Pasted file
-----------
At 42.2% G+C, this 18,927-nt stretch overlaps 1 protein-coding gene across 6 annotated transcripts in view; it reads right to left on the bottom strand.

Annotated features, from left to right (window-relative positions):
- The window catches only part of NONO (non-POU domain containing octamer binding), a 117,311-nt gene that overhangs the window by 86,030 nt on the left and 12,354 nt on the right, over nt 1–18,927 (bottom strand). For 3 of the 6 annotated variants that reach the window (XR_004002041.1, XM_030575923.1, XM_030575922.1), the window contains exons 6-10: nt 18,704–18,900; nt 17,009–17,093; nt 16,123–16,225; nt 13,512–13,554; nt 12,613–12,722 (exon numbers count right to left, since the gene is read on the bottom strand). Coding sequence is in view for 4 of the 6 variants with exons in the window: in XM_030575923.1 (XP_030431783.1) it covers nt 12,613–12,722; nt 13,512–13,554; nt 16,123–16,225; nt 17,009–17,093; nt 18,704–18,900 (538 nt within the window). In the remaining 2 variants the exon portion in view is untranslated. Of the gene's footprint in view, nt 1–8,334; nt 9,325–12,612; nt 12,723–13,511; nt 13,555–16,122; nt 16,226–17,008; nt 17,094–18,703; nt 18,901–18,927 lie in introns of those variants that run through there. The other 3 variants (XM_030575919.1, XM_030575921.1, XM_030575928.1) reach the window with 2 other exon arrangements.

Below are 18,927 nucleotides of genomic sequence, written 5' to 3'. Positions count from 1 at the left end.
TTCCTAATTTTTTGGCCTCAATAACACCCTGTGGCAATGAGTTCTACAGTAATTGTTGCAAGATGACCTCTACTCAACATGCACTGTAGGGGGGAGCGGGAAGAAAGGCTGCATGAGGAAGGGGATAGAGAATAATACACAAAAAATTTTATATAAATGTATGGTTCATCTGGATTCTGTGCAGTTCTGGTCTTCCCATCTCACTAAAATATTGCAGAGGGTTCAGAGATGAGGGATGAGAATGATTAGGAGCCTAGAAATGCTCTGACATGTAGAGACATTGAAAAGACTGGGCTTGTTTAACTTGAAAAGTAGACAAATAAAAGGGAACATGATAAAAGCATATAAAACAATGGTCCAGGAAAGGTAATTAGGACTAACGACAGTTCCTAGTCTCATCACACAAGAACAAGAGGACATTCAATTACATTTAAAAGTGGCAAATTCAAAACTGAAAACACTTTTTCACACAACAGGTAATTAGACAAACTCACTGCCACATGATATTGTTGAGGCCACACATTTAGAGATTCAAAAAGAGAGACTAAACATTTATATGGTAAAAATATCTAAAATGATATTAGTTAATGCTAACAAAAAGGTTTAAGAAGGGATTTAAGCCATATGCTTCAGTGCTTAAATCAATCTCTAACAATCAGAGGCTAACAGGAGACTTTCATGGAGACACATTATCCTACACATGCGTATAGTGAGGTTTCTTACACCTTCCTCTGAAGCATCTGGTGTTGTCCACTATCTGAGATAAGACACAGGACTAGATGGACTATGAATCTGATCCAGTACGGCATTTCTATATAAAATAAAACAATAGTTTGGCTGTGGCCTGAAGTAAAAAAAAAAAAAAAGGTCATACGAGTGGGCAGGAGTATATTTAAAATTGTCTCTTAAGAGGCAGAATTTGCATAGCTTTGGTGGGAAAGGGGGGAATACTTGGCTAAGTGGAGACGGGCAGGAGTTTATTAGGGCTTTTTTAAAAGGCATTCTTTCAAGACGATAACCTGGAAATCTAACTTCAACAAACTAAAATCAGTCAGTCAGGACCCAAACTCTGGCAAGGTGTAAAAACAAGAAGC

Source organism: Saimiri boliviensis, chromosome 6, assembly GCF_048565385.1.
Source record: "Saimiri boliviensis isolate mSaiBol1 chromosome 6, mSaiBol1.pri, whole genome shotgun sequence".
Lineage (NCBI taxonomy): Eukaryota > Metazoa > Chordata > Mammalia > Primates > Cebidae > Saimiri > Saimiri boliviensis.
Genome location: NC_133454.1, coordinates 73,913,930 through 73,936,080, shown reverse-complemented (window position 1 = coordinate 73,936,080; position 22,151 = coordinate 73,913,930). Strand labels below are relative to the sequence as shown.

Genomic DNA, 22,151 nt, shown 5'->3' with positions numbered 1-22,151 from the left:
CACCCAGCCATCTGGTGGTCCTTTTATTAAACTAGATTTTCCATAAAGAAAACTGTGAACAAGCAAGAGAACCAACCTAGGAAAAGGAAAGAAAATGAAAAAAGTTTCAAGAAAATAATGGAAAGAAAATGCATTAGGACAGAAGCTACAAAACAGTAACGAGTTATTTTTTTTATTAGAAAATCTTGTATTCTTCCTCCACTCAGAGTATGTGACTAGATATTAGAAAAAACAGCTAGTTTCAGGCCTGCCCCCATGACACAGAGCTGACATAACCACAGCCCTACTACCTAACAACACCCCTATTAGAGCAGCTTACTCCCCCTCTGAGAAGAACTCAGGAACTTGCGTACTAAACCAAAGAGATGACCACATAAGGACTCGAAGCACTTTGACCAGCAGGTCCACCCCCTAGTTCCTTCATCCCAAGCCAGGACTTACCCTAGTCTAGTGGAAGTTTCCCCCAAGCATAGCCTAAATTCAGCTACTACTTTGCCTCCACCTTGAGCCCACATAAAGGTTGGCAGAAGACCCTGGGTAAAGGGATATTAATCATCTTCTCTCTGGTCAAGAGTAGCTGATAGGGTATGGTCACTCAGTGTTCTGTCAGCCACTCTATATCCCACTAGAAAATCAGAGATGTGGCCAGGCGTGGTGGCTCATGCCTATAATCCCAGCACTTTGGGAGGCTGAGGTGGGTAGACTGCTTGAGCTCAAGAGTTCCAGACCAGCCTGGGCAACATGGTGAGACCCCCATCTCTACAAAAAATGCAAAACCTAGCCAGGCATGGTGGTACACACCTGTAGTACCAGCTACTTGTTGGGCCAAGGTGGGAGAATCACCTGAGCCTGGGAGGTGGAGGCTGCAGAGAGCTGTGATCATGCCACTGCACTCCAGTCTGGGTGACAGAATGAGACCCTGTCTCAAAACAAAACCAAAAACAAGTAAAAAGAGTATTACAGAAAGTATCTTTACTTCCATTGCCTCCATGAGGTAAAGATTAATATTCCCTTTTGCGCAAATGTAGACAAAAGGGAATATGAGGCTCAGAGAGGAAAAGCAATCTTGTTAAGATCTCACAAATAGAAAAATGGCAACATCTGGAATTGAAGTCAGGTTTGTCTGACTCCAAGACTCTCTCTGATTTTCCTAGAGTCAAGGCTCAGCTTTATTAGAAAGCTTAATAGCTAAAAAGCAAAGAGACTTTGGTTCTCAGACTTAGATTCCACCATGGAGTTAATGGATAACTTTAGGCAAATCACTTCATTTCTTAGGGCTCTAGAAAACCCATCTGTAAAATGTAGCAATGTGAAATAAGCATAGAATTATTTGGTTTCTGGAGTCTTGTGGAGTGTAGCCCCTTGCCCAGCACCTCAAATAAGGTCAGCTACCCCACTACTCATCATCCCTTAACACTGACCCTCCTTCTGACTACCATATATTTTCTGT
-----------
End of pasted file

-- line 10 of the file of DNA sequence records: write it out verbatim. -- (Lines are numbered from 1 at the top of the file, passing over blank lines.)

Genomic DNA, 22,151 nt, shown 5'->3' with positions numbered 1-22,151 from the left: